It could be argued that the first words uttered by John O’Dowd sum up his party’s attitude to the long-running school transfer debate.
“So, where do we start John?” I asked the education spokesman at the beginning of our interview.
“Why Sinn Fein was right,” was the immediate response.
He wasn’t joking.
During our hour-long discussion in Sinn Fein’s advice centre in Lurgan he went on to criticise the role played by the 68 grammar schools setting entrance tests, the unionist parties, Executive ministers, the SDLP, the Association for Quality Education and also the weekly meetings attended by the four other main parties.
I asked if Sinn Fein accepts any responsibility for the unregulated tests running this year?
“Why?” was his immediate response. And he continued: “The people responsible for tests running are the boards of governors of the schools who decided they would sign up to a test.”
Even though they are legally entitled to do this, Mr O’Dowd — who attended Lismore Comprehensive — said that does not make it educationally and morally correct.
“This claim, or theory, or myth maybe, that you need something to replace the 11-plus, in my opinion does not stack up. There is a transfer position in place. The majority of our schools, even while the 11-plus was in place, didn’t use academic selection and transfer ran smoothly. The grammar school sector have, in my opinion, set themselves aside.
“They have decided that they will do whatever they want, when they want, and they hope that the politicians will either carry the can for any problems that arise or that certain politicians, in particular the unionist parties, will ride over the hill like the Seventh Cavalry and save the day for them.”
Could it not be argued that what he is accusing the grammar schools of doing is exactly what Sinn Fein has done? Gone off on their own, done what they wanted to do and expect everyone else to pick up the pieces.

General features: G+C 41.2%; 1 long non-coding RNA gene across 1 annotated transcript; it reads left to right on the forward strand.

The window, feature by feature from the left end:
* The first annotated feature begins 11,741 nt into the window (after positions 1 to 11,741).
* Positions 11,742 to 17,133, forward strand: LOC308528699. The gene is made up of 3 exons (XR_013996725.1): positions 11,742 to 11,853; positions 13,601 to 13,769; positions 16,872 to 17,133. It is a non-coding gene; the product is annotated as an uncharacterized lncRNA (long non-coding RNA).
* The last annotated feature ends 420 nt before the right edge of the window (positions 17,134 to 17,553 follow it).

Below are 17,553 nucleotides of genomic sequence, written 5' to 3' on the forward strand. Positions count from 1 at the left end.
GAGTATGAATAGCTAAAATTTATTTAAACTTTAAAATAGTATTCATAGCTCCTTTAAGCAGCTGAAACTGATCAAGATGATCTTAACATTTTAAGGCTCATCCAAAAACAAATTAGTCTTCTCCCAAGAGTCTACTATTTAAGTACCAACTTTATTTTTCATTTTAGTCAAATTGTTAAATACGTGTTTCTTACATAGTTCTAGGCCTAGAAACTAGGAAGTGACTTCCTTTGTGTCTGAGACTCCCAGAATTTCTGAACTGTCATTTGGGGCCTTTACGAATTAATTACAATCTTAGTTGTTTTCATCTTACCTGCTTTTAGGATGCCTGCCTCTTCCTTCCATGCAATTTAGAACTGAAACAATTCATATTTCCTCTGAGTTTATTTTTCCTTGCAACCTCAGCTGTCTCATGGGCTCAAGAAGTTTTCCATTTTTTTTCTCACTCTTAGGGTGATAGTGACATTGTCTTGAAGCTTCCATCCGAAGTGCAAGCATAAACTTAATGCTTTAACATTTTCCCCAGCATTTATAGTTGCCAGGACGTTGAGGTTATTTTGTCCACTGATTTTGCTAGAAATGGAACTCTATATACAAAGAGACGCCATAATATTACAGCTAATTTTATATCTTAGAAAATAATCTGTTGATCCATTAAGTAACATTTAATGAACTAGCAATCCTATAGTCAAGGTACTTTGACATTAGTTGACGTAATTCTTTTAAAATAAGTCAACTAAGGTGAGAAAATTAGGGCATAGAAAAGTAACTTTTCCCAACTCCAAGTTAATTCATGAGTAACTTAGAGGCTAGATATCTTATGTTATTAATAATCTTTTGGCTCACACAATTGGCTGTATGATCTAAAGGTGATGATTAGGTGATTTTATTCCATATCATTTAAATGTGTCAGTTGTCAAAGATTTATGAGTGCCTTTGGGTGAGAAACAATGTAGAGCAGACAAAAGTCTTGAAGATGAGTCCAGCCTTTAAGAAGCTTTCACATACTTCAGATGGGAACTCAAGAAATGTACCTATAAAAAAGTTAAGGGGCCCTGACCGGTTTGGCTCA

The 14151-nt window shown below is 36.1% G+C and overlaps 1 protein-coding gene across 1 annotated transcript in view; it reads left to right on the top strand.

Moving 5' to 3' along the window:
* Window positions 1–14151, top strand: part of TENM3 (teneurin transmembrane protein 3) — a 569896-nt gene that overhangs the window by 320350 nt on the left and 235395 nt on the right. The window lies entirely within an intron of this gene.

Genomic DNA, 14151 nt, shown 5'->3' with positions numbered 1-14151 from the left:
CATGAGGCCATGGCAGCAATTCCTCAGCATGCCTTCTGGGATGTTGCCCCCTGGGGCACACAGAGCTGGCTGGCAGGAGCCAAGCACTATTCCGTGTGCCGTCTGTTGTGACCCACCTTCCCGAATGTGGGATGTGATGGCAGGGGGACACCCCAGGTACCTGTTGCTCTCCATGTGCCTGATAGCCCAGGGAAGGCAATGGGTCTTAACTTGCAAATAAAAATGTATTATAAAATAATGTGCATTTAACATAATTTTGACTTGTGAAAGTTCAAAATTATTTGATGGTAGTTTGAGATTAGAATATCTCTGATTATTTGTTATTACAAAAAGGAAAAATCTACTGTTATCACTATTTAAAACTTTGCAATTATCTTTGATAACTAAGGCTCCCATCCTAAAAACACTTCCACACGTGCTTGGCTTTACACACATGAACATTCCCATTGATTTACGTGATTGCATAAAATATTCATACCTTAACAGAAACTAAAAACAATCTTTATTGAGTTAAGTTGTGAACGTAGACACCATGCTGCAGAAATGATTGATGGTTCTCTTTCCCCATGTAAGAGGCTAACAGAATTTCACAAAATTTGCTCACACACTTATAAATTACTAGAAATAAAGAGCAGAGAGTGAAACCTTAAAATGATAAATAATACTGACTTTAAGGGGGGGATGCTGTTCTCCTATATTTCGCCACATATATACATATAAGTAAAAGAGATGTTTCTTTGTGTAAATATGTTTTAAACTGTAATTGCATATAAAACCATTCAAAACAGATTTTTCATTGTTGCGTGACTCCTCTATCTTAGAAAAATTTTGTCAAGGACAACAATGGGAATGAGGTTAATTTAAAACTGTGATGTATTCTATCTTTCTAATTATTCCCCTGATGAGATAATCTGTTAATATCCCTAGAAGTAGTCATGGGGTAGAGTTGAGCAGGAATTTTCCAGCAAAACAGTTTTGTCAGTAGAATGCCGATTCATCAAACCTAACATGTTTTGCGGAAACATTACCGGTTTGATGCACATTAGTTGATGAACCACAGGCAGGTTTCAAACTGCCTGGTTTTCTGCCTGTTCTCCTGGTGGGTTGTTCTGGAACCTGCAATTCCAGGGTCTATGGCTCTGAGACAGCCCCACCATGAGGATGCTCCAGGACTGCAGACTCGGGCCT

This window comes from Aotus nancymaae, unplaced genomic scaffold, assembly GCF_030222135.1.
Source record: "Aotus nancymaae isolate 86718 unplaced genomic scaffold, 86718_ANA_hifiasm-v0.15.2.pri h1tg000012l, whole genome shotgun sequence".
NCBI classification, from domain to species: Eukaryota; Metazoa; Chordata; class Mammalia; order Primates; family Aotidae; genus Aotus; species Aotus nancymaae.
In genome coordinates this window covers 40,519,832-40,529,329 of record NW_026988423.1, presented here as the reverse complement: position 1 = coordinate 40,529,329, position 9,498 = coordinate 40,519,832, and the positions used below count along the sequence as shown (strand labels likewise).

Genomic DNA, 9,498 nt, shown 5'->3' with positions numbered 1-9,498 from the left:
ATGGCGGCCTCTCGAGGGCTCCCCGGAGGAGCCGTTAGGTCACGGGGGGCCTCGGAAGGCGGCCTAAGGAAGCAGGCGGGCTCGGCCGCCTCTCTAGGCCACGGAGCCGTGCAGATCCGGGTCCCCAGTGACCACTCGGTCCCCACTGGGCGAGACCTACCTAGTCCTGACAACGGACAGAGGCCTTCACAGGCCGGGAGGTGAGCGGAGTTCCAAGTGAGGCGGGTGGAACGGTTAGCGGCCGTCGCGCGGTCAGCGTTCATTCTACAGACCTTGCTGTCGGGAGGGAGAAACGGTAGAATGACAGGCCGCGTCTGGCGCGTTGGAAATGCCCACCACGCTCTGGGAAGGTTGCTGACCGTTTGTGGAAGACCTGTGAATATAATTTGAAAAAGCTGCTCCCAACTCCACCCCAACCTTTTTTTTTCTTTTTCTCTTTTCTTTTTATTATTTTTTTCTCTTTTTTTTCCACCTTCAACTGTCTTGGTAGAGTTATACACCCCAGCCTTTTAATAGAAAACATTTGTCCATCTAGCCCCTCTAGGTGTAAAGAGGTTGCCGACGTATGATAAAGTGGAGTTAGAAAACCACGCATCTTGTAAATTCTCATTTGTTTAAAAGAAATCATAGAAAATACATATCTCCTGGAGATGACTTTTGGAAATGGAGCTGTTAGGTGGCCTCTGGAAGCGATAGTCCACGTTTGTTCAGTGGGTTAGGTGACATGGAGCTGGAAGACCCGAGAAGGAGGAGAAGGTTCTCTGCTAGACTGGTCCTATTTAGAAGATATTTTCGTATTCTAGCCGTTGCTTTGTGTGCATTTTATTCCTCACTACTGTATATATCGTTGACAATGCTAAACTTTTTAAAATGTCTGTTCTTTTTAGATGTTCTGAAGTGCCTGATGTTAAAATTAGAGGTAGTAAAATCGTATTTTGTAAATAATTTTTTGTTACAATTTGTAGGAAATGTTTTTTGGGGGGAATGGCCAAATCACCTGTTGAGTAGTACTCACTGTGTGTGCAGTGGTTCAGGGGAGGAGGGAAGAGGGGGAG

He replied: “Well, what we have done is what the responsibility of politicians is about. We have made a decision. We were told that we were taking too long, that we were causing confusion and mayhem for parents, teachers and pupils.”
He said his party has ended state-sponsored academic selection and denied that we now have a worse transfer system in place.
“People talk in the media about confusion and mayhem. They need to bring me to the school where confusion and mayhem reigns because I don’t believe that school exists,” he said.
The Sinn Fein MLA feels pressure should be put on grammar schools “who refuse to budge an inch” from their position.
“I am not divorcing politicians’ responsibilities but I am not going to become involved in a process which is simply pointing the finger at the politicians, allowing the grammar school sector to remain unchanged, as it has done so for over 50 years, and allows politicians who support academic selection to continue to set the pace of educational reform.”
He agreed that an unregulated transfer system could be in place for 10 years.
“It could be. I believe that many schools in the Catholic sector are prepared to move. St Michael’s Grammar in Lurgan has announced that it is ending academic selection. So, it can happen.
“I am also aware of schools in the other sectors having frank discussions among themselves about what future direction they are going to take.”
When asked if we could end up with a horrendous Catholic/ Protestant split, he said: “It would be horrendous not simply because it’s a Catholic/Protestant split, but I think it would be horrendous because I don’t believe there is a need for any school to be doing it. But I’m not sure if I’m comfortable just boiling this down to a simple sectarian argument.”